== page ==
By Ed Hirs, Energy Economist
What happens when governmental regulation dictates that producers charge less for something than the cost of creating it? Shortages, of course: no sane producer is going to make something just to lose money in the process.
That is the road we appear to be headed down with electricity in the United States. Costs are increasing partly because of increased environmental regulation, but the principal factor is that the cost of building new generating plants has in many cases outstripped the price at which generators can sell their product.
The industry is in a transitional phase. Gas-fired plants can operate cheaply, but there aren’t enough of them to go around. Renewable sources, such as wind and water, continue to increase, but not quickly enough to make up for the increasing closures of older coal and nuclear plants, and they still cannot come close to competing on cost with gas-fired ones.
The result is that grid managers and utility regulators are worried that capacity will diminish to the point where scarcity will result in dramatic price spikes.
In 2016, no region of the country has an average wholesale price of electricity greater than $32 per megawatt hour. (One megawatt hour is equal to the amount of electricity used in about 330 homes during one hour.) This does not compare well with the costs of new generation as compiled by the Energy Information Agency. These levelized costs then provide us a way to compare the all-in costs of producing one megawatt per hour of power as summarized in this chart.
Gas is the winner by a mile on its current low price, and gas is also attractive because generation facilities can be built in less than two years, less than half the time of a coal plant of the same size, and for less than half the capital investment to boot.
Unlike the old days, when utilities were highly regulated and regulators made sure they were profitable, in today’s world utilities are subject to free market competitive forces. The Supreme Court has ruled that utilities are not guaranteed to recover their costs or investments.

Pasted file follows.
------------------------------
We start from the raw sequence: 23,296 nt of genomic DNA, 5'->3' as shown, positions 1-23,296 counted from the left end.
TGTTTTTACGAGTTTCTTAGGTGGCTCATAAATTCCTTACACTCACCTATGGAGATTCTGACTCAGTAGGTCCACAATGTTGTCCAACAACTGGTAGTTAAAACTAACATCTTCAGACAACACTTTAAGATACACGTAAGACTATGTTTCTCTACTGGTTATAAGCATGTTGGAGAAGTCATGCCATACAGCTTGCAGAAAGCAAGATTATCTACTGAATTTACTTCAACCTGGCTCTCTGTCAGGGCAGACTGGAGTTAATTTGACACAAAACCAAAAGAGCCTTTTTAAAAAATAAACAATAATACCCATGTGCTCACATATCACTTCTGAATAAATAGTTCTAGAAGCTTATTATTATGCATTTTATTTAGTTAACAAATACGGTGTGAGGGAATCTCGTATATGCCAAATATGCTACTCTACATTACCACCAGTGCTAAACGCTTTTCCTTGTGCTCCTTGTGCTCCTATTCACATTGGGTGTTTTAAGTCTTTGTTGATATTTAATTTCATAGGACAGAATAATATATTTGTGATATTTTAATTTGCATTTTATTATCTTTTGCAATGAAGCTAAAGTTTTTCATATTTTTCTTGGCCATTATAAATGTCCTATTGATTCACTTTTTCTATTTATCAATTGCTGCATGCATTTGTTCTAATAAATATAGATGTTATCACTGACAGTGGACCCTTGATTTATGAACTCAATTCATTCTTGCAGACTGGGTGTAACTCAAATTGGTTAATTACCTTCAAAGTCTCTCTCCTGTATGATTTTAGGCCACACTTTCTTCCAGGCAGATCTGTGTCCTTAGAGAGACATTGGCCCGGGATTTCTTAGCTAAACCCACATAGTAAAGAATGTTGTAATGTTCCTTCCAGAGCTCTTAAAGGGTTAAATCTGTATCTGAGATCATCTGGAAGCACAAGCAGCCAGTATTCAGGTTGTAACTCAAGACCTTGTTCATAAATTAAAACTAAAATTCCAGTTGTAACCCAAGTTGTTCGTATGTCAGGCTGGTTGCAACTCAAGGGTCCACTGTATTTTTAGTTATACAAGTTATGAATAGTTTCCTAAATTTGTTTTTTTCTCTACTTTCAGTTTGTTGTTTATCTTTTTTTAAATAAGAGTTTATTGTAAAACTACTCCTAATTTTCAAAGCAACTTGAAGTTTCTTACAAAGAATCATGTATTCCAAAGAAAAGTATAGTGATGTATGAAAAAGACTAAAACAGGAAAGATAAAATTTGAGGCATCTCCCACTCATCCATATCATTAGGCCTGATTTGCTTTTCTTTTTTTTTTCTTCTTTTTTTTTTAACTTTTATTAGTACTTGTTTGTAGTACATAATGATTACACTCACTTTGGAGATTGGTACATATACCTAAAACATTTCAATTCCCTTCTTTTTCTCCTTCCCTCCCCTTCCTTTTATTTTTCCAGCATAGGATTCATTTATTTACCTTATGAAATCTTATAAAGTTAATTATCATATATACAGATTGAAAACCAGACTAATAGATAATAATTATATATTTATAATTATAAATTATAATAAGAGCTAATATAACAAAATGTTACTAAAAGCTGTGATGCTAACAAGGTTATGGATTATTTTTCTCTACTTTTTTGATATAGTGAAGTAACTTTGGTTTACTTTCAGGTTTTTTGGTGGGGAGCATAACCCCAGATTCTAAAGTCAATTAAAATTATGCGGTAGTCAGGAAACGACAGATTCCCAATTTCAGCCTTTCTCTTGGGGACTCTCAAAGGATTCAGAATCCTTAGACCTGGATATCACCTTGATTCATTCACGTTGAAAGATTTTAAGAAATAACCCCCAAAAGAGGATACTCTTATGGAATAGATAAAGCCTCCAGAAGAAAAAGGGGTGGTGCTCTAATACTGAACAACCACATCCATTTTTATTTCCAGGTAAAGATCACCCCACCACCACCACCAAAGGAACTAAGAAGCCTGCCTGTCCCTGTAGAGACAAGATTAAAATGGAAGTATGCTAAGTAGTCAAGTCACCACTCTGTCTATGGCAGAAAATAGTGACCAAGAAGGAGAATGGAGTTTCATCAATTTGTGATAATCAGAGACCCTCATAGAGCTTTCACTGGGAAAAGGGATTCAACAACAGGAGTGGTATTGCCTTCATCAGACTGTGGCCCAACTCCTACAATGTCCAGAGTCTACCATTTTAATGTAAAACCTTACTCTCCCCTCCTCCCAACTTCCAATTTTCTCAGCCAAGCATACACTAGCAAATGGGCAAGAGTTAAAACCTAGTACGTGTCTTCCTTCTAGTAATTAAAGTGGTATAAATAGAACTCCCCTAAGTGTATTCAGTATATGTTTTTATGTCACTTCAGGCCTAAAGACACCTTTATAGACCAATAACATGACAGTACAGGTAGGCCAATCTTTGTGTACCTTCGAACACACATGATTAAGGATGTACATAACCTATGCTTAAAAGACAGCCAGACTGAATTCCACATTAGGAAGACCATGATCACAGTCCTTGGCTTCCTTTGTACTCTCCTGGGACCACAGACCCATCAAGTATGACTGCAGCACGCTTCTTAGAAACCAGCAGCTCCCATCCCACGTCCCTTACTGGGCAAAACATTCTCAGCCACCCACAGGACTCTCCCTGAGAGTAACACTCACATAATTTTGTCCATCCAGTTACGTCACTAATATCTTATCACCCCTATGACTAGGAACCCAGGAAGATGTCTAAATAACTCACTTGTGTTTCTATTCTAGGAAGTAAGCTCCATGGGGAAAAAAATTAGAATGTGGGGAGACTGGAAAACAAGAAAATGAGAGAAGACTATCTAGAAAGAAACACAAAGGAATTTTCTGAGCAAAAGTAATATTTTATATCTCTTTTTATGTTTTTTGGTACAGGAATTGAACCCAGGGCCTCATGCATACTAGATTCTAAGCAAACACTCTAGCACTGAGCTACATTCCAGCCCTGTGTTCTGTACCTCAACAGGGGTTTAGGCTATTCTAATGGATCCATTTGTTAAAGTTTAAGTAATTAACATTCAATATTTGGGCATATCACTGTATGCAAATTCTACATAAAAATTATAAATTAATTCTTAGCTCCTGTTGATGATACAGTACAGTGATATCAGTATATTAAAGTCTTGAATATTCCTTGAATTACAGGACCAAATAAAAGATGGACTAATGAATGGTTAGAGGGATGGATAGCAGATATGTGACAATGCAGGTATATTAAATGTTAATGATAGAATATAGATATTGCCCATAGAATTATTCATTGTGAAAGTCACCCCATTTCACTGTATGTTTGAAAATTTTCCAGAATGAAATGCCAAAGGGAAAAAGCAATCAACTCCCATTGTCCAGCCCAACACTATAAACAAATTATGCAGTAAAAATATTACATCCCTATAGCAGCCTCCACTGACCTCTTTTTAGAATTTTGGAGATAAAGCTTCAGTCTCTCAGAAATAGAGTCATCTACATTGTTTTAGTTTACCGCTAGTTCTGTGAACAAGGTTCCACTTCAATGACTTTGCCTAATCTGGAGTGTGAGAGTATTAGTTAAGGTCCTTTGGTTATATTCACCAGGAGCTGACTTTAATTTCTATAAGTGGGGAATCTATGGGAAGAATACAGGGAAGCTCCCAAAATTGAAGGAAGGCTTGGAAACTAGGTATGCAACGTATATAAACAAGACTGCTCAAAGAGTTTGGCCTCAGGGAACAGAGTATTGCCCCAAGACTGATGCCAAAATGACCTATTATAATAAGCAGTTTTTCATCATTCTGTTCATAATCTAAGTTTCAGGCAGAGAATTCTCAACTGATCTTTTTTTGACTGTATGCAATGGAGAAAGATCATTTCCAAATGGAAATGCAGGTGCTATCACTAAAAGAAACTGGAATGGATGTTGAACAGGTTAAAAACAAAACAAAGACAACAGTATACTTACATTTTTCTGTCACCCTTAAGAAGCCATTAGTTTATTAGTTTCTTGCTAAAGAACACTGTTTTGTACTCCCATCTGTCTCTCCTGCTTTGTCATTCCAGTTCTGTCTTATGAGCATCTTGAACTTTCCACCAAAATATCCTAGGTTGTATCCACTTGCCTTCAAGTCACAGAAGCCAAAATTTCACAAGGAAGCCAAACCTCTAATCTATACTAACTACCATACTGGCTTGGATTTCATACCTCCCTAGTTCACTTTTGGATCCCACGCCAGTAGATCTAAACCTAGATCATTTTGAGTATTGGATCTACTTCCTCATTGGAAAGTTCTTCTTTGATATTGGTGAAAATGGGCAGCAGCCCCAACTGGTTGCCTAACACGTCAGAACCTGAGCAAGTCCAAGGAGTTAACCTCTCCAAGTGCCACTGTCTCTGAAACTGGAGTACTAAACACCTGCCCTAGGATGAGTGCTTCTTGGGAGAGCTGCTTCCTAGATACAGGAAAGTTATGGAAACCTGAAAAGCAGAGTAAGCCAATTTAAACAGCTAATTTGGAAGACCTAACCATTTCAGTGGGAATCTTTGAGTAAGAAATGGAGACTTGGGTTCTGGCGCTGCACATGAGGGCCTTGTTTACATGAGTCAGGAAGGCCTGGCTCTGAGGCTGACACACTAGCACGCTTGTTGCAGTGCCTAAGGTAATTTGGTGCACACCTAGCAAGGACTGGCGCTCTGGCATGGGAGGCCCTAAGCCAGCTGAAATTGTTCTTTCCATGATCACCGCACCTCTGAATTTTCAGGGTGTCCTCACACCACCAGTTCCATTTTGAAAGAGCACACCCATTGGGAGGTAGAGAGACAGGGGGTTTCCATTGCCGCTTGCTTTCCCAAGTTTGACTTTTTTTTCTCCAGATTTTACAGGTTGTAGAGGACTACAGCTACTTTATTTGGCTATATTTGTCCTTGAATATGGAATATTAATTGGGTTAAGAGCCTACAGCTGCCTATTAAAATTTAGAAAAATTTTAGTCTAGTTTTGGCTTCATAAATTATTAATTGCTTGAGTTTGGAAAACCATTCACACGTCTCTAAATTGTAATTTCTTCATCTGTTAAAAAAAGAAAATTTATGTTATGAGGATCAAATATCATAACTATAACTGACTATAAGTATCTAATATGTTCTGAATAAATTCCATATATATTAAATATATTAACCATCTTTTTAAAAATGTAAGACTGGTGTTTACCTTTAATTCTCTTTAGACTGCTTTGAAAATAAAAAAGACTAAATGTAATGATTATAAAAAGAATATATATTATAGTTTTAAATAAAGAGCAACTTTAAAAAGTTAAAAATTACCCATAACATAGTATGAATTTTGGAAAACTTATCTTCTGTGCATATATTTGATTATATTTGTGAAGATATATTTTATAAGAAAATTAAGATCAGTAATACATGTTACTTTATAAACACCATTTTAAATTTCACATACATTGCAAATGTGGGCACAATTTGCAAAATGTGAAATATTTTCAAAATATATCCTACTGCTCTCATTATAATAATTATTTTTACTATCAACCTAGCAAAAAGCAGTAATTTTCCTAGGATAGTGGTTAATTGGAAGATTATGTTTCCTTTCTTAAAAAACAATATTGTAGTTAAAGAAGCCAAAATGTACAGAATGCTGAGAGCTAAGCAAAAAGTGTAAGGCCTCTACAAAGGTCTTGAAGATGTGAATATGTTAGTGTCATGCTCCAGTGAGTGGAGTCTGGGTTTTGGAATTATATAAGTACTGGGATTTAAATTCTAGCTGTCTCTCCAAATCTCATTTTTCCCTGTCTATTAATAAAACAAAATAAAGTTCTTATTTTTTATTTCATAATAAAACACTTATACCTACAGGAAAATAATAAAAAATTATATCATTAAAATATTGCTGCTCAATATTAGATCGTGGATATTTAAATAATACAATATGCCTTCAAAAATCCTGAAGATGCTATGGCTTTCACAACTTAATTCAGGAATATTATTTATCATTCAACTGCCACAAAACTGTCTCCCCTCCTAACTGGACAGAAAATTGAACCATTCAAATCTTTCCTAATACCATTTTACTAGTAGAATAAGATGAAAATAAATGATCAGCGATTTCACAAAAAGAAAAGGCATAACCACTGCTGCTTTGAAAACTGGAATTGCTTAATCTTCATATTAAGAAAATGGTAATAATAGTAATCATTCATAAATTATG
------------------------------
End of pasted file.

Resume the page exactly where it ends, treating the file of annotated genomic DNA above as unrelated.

How did we get here?
In the past, electric utilities were generally monopolies and limited to a regulated return on invested capital — for example, a $1 billion power plant would be limited to electricity rates no higher than those that would generate a 16 percent return on invested capital.
The incentive for utilities, then, was to build larger plants in the guise of ever increasing reliability. The overbuild included generators, transmission lines and local distribution lines. There were obviously cross-subsidies built into this system, because running one line to a rural area would not pay for itself with that one customer at the end of the line, but with every customer on the system paying to string the line to until it reached the last customer in the boondocks, utilities always had the incentive to keep stringing the line. This led to an overbuild of generation capacity, and sharp operators including Enron and other energy traders convinced governors, legislators and regulatory bodies that by unbundling the various services provided by the industry — “deregulation” — they could open up wholesale power markets and provide lower costs to consumers. That is, generators would have to offer their electricity for sale into a market under strict rules and regulations. Wholesale purchasers would then bundle purchases and resell the electricity to consumers. Generators would be separate from transmission companies and vice versa.